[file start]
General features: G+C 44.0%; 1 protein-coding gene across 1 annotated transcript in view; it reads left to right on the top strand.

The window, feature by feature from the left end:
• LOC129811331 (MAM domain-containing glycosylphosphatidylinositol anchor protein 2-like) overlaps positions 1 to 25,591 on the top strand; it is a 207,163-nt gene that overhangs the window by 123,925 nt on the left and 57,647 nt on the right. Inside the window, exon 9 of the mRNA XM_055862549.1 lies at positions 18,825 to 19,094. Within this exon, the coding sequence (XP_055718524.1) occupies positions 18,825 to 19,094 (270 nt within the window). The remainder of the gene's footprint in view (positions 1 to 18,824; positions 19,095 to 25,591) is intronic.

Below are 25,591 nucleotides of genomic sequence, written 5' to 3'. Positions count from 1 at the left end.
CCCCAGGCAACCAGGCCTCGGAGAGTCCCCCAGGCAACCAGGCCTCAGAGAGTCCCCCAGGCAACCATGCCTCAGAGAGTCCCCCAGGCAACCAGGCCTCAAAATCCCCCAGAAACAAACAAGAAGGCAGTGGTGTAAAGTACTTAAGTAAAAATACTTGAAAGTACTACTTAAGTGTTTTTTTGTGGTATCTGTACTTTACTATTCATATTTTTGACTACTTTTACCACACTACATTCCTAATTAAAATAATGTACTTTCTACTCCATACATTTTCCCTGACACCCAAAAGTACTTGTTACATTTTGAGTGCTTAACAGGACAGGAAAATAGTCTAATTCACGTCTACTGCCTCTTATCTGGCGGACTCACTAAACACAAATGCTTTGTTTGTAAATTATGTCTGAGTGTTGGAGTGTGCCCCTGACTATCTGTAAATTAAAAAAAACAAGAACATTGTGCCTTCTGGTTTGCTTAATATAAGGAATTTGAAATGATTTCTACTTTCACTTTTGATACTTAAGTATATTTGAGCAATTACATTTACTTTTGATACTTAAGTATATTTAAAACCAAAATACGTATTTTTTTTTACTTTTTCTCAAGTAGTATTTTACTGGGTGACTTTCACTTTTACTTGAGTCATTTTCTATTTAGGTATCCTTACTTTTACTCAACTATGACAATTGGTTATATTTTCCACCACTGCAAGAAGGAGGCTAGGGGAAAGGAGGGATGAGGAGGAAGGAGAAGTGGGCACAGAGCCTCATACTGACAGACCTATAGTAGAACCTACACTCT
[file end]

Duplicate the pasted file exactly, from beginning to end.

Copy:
General features: G+C 44.0%; 1 protein-coding gene across 1 annotated transcript in view; it reads left to right on the top strand.

The window, feature by feature from the left end:
• LOC129811331 (MAM domain-containing glycosylphosphatidylinositol anchor protein 2-like) overlaps positions 1 to 25,591 on the top strand; it is a 207,163-nt gene that overhangs the window by 123,925 nt on the left and 57,647 nt on the right. Inside the window, exon 9 of the mRNA XM_055862549.1 lies at positions 18,825 to 19,094. Within this exon, the coding sequence (XP_055718524.1) occupies positions 18,825 to 19,094 (270 nt within the window). The remainder of the gene's footprint in view (positions 1 to 18,824; positions 19,095 to 25,591) is intronic.

Below are 25,591 nucleotides of genomic sequence, written 5' to 3'. Positions count from 1 at the left end.
CCCCAGGCAACCAGGCCTCGGAGAGTCCCCCAGGCAACCAGGCCTCAGAGAGTCCCCCAGGCAACCATGCCTCAGAGAGTCCCCCAGGCAACCAGGCCTCAAAATCCCCCAGAAACAAACAAGAAGGCAGTGGTGTAAAGTACTTAAGTAAAAATACTTGAAAGTACTACTTAAGTGTTTTTTTGTGGTATCTGTACTTTACTATTCATATTTTTGACTACTTTTACCACACTACATTCCTAATTAAAATAATGTACTTTCTACTCCATACATTTTCCCTGACACCCAAAAGTACTTGTTACATTTTGAGTGCTTAACAGGACAGGAAAATAGTCTAATTCACGTCTACTGCCTCTTATCTGGCGGACTCACTAAACACAAATGCTTTGTTTGTAAATTATGTCTGAGTGTTGGAGTGTGCCCCTGACTATCTGTAAATTAAAAAAAACAAGAACATTGTGCCTTCTGGTTTGCTTAATATAAGGAATTTGAAATGATTTCTACTTTCACTTTTGATACTTAAGTATATTTGAGCAATTACATTTACTTTTGATACTTAAGTATATTTAAAACCAAAATACGTATTTTTTTTTACTTTTTCTCAAGTAGTATTTTACTGGGTGACTTTCACTTTTACTTGAGTCATTTTCTATTTAGGTATCCTTACTTTTACTCAACTATGACAATTGGTTATATTTTCCACCACTGCAAGAAGGAGGCTAGGGGAAAGGAGGGATGAGGAGGAAGGAGAAGTGGGCACAGAGCCTCATACTGACAGACCTATAGTAGAACCTACACTCT